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CORSIA Market Analysis: Global Carbon Markets Can More than Meet Civil Aviation Demand

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Global airlines are committed to delivering “carbon neutral growth” in flights between countries, even if international air traffic doubles or triples, as some are projecting. That commitment kicks in next year, and a key vehicle for meeting it is the Carbon Offsetting and Reduction Scheme for International Aviation, or CORSIA market.

Created through the UN’s International Civil Aviation Organization (ICAO), CORSIA will only deliver carbon-neutral growth if it recognizes a universe of offsets that’s large enough to meet variable demand but small enough to incentivize new activities that reduce emissions.

An analysis by Forest Trends’ Ecosystem Marketplace shows that there is, indeed, more than adequate supply. Specifically, we have identified 386 million existing emissions units, each representing one metric ton of verified emission reduction, that are expected to meet ICAO’s previously published Emissions Units Eligibility Criteria and fall within the 2016-2020 time period. We have also identified an additional 183 million units in the development pipeline, for a potential supply of 569 million units. On the demand side, ICAO in February 2019 estimated cumulative pilot-phase demand at 104 million units.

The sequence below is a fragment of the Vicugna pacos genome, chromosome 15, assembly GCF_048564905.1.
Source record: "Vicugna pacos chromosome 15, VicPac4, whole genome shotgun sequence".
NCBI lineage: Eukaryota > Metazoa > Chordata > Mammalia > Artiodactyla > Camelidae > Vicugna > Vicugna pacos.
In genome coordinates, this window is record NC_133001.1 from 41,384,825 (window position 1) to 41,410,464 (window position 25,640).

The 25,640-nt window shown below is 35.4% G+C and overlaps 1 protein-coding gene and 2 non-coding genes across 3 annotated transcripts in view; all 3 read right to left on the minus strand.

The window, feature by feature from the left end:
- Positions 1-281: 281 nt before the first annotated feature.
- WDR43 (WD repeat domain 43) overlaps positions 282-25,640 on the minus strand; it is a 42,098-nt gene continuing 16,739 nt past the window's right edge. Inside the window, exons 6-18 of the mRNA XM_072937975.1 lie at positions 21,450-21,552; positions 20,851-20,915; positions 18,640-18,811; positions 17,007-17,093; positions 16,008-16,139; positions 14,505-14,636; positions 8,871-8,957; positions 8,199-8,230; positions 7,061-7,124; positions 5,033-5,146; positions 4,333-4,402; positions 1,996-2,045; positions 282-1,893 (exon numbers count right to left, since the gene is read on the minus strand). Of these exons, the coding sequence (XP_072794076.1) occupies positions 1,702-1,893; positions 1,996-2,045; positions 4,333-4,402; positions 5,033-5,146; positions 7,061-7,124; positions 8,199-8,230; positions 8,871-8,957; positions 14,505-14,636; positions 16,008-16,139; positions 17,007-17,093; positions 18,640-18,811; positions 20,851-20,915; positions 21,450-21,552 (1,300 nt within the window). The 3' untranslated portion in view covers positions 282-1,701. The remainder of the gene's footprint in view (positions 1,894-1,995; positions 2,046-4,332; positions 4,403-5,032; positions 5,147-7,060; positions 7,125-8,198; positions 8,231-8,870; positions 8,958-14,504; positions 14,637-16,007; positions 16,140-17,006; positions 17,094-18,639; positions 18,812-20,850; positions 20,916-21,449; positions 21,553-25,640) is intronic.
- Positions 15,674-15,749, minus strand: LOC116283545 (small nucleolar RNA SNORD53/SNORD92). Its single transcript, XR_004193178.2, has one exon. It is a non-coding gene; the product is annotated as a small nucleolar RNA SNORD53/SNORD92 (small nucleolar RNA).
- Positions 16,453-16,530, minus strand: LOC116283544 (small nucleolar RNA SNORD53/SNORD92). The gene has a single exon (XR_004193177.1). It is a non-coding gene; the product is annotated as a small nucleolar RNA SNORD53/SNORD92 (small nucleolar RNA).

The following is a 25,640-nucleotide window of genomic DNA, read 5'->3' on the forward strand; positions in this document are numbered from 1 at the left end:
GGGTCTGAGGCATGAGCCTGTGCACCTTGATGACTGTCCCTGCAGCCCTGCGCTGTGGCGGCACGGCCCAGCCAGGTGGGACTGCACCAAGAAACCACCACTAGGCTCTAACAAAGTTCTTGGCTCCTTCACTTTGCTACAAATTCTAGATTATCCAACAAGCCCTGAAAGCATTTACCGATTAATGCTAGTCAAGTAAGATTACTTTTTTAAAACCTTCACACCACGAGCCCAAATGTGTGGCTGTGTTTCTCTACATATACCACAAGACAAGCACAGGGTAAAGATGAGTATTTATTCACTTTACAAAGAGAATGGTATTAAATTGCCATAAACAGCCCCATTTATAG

Key Findings

  • Supplies of carbon offsets that meet reported eligibility proposals (which limit eligibility to reductions achieved between 2016 and 2020) for CORSIA’s first three-year compliance cycle(the program’s “pilot phase”) are more than adequate to meet demand under all scenarios.
  • Current and potential supplies are 3.7 to 5.4 times higher than ICAO’s February 2019 demand forecast.
  • Current and potential supplies are between 2 and 4 times higher than demand estimated in the International Air Transport Association’s (IATA) latest coronavirus (COVID-19) scenarios.
  • The total pipeline of programs that have applied for recognition under the CORSIA market is exponentially larger than demand being generated in the pilot phase. Any effort to relax eligibility criteria beyond the current reported recommendation would swamp the market.